Dr. Charles Robert “Bob” Gillam, a retired U.S. Army lieutenant colonel, flew Black Hawk helicopters in the first Persian Gulf War and marked Veterans Day Wednesday by giving free dental work to local veterans.
In all, Gillam performed $11,396 worth of work on three veterans at Affordable Dentures & Implants in Bee Ride Square, at 4015 Cattlemen Road, Sarasota.
Thomas Patrick, a retired airman first class, who had both a chipped front tooth and degenerative bone loss, was one of those beneficiaries.
He received a full upper denture and a lower partial denture, after Gillam extracted three molars on Patrick’s lower jaw.
“I’m thankful for not having to come out of pocket for it, it hurt, especially with the economy,” said Patrick, who’s a state licensed contractor and has seen his income reduced by 70% because of the COVID-19 pandemic. “I don’t think we made any money from February to July.
“Whatever savings we had is gone.”
To qualify for full VA dental benefits, military veterans must be 100% disabled, have been a prisoner of war or have developed a dental condition during their service.
Patrick, 57, who served for about two-and-a-half years, primarily as a tactical aircraft specialist at Nellis Air Force Base in Las Vegas, doesn’t meet those requirements.
He’s not alone in his dental care needs. According to the American College of Prosthodontists, 178 million Americans are missing at least one tooth and more than 35 million Americans are missing all their teeth on one or both arches.
Patrick and his wife, Amy, have five children and their needs came before his.
“I took care of my kids’ teeth, and my wife’s teeth because you take care of your family first,” Patrick said.
Still, he was sorely in need of dental work too.
“I always had pretty teeth but mom had hereditary bone loss and I inherited it,” Patrick joked.
After an evaluation at the LECOM School of Dental Medicine, Patrick knew he needed dentures.
The chipped tooth occurred a couple years back while he was securing a client’s house prior to a hurricane.
He threw a three-foot-long metal straight edge in the back of his vehicle. It hit the seat just right, and ricocheted back.
“It hit the back of the seat and cut right through the lip and both teeth,” Patrick said. “It never hurt, it just took a nasty chip out of it.”
After the LECOM visit, he stopped by Gillam’s practice to get a ballpark estimate.
Shortly after that, his wife chipped a tooth and needed Gillam’s services.
It was then when Patrick asked whether they could get any type of discount because they both needed work.
“They got back to me a week later and said they were going to do me for free,” Patrick said. “I almost fell out of my chair.”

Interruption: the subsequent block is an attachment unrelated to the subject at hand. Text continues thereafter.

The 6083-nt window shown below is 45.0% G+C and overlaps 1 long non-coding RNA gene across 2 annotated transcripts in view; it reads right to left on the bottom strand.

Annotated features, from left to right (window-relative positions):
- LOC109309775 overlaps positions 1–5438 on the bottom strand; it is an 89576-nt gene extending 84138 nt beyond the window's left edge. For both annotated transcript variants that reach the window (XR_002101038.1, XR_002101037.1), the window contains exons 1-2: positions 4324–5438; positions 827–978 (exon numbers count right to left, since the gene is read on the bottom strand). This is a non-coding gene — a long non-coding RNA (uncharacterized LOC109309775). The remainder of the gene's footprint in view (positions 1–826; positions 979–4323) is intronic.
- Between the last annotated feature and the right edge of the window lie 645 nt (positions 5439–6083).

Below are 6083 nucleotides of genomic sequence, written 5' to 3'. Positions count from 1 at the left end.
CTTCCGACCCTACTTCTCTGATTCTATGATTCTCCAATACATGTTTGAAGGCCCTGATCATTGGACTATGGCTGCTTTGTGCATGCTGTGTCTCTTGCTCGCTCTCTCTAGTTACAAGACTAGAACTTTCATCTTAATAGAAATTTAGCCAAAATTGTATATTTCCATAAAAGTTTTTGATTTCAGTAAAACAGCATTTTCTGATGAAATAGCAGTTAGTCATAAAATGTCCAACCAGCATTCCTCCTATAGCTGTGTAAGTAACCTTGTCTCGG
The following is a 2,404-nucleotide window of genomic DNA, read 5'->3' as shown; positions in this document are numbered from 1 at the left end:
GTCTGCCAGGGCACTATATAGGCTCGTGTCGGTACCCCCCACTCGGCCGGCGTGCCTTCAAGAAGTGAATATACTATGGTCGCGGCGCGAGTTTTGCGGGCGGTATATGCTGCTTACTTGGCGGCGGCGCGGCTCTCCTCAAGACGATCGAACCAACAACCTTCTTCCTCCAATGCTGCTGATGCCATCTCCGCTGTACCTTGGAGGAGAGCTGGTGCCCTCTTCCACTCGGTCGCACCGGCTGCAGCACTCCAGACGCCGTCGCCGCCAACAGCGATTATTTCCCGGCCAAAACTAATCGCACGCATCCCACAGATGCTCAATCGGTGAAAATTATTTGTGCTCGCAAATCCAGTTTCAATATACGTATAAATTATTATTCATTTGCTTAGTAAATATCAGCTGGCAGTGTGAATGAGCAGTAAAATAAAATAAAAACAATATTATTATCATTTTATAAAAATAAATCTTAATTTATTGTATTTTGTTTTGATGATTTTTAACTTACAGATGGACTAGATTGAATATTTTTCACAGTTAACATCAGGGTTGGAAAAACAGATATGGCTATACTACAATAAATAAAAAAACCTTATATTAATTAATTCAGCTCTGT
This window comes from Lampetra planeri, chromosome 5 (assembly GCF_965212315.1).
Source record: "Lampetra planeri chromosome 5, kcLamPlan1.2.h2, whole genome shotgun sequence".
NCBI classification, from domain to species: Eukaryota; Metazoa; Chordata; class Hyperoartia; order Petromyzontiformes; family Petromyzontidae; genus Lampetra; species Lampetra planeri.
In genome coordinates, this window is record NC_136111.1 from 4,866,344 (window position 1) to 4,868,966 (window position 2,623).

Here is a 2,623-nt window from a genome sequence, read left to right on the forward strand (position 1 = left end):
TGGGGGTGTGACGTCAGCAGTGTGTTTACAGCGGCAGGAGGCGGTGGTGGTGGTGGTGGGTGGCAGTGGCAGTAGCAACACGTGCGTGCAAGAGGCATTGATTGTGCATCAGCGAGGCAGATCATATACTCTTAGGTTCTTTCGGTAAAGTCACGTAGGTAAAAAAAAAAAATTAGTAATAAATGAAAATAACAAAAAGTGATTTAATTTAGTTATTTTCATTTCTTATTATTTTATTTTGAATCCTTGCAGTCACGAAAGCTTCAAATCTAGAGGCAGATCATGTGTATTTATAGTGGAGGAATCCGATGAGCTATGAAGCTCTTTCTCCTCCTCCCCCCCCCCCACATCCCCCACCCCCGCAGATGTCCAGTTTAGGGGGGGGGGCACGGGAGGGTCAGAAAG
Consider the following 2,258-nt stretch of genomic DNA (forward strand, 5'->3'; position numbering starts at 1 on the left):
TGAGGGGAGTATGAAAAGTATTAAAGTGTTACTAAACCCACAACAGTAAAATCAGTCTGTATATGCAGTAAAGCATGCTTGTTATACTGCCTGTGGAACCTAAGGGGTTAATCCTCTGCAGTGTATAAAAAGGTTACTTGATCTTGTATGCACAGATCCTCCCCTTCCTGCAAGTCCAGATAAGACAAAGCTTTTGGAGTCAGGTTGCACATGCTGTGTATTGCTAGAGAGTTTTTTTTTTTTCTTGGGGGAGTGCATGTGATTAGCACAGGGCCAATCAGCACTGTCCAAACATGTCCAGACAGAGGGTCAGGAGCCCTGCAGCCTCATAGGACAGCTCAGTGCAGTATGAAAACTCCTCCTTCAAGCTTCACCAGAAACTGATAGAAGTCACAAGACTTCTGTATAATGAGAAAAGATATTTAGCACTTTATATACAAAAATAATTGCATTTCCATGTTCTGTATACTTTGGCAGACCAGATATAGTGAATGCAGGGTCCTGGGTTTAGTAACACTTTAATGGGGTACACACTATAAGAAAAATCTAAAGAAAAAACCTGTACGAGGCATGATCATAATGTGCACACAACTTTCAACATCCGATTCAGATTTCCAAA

Amy Patrick added, “We weren’t expecting that.”
Gillam has always offered veterans a 10% discount on dental work and performed work on World War II veterans for free.
Affordable Dentures & Implants primarily deals with dentures, partial implants and supported dentures. There are about 300 offices nationwide.
“We serve that underserved population that couldn’t get to a dentist growing up or as they got older,” Gillam said.
He credits his wife, Patricia Gillam, who now works in the office, with organizing this year’s Veterans Day outreach that benefitted Patrick.
Gillam is quick to add that he married the colonel’s daughter, referring to her late father, Col. Charles Shelby Wingate.
Memorabilia from his time in service, as well as Gillam’s, was on display in the waiting room as part of Veterans Day.
Gillam, who spent 10 years on active duty and 14 years in the Army Reserve, was in his first year in dental school at Southern Illinois University when he was activated to serve in the Persian Gulf, where he flew transport missions and was awarded a Bronze Star.
Gillam, who was a company commander in an Army Reserve aviation unit, anticipated the call up.
He followed in the footsteps of his father retired Army Lt. Col. William “Bill” Gillam, who served on active duty for 20 years, including Vietnam, and was awarded four Bronze Stars and a Silver Star.
Both men served in the 4th Army Division. Lt. Col. Bill Gillam actually prefers to wear the pin from when he was a major on a division ball cap, because that was his rank while in Vietnam.
He and his wife, Mary, visited their son for Veterans Day.
Gillam said the free dental work was just one way to thank others in the military who have served the country.
“We want to thank Thomas because we are so appreciative for his service to our country,” he said.
“There is a lot of need for tooth replacement care,” he later added. “I am so honored to help a Veteran receive the gift of a smile, and to help make a positive impact on his life while showing our gratitude for his sacrifice in serving our country.”
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